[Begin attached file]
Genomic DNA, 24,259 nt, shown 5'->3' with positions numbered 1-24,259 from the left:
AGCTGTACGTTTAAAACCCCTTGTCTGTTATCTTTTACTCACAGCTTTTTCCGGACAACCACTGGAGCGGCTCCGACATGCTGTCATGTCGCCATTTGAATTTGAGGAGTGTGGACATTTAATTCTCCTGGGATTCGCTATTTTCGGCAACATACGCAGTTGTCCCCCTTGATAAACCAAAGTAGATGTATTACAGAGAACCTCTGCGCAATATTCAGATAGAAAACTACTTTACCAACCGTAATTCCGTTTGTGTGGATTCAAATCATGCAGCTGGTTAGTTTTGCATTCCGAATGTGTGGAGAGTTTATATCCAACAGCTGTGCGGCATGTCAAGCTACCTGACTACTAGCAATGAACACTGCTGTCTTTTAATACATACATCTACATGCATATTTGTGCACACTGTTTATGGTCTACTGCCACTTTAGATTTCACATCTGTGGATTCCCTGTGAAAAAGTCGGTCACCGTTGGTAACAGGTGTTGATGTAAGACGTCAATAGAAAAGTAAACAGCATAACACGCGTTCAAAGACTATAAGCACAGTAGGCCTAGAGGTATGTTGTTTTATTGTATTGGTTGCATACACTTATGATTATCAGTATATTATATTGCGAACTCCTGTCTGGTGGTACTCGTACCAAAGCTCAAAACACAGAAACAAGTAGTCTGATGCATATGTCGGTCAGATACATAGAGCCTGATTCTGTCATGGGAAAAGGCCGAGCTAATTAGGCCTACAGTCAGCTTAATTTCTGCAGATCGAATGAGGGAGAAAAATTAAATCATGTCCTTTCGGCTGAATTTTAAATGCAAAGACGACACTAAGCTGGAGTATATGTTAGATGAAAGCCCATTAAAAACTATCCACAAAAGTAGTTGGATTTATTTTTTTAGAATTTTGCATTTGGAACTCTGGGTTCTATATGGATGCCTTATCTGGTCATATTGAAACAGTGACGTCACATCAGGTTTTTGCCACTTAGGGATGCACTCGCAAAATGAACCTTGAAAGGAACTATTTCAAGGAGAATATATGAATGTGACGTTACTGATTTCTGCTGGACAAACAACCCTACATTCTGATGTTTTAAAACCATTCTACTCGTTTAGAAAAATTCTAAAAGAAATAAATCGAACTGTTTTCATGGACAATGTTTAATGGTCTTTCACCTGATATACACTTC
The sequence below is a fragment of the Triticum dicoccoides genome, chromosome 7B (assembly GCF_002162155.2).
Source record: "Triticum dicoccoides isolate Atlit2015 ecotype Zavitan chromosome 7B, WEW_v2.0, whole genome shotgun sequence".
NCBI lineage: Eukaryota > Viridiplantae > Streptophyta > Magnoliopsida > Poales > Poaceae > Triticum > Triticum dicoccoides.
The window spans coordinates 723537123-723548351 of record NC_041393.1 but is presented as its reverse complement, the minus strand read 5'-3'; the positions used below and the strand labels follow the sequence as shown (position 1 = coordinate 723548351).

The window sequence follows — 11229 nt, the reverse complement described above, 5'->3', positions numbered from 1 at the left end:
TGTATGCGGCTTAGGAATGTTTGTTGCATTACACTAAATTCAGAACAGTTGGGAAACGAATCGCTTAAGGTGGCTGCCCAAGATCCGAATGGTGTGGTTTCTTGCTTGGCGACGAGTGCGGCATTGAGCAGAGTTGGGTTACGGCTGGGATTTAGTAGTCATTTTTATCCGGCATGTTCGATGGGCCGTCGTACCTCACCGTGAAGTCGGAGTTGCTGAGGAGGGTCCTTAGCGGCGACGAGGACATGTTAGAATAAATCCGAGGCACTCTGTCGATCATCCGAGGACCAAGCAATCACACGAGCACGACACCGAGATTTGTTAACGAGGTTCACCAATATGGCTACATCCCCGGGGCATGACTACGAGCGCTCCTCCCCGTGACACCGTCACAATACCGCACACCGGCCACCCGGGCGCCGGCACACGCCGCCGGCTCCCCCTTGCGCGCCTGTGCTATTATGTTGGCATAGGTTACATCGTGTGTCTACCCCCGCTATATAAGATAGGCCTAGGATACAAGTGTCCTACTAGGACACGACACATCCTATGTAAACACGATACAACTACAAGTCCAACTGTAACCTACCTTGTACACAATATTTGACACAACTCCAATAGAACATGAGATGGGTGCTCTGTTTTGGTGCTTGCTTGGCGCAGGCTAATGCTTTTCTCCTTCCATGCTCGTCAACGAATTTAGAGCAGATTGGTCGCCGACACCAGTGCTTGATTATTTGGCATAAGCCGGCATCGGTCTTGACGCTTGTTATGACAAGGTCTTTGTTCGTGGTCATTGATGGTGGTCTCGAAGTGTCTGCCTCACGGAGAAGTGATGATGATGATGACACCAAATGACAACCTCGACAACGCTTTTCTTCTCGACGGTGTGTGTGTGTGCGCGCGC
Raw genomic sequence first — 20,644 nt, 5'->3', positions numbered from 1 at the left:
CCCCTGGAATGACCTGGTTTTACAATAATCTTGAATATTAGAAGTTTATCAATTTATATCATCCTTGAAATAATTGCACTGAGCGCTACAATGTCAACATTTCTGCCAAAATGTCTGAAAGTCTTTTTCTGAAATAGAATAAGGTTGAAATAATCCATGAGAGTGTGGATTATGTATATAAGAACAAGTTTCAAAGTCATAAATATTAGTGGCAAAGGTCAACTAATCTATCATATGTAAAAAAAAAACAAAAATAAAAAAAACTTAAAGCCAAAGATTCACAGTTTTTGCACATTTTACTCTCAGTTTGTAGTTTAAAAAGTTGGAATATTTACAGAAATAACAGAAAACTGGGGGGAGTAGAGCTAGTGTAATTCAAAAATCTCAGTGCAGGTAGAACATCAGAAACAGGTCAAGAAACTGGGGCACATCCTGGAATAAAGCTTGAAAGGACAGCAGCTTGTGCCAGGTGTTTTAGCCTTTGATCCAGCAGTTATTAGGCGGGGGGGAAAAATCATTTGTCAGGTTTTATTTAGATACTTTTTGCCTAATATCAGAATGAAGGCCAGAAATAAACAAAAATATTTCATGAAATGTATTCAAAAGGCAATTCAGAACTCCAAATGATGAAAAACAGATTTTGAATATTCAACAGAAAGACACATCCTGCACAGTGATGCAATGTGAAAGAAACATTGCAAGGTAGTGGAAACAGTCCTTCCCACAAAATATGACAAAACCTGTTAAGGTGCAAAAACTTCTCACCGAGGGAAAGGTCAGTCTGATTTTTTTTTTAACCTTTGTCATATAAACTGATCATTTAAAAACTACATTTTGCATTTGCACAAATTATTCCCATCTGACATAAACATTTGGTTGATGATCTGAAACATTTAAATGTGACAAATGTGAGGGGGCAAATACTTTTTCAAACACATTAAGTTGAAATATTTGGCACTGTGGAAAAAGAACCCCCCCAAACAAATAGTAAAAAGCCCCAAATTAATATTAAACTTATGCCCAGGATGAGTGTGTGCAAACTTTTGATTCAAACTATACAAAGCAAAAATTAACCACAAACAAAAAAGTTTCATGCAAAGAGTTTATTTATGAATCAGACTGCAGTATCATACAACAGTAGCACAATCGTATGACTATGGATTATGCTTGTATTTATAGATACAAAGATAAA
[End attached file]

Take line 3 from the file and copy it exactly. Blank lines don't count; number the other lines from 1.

The sequence below is a fragment of the Triticum dicoccoides genome, chromosome 7B (assembly GCF_002162155.2).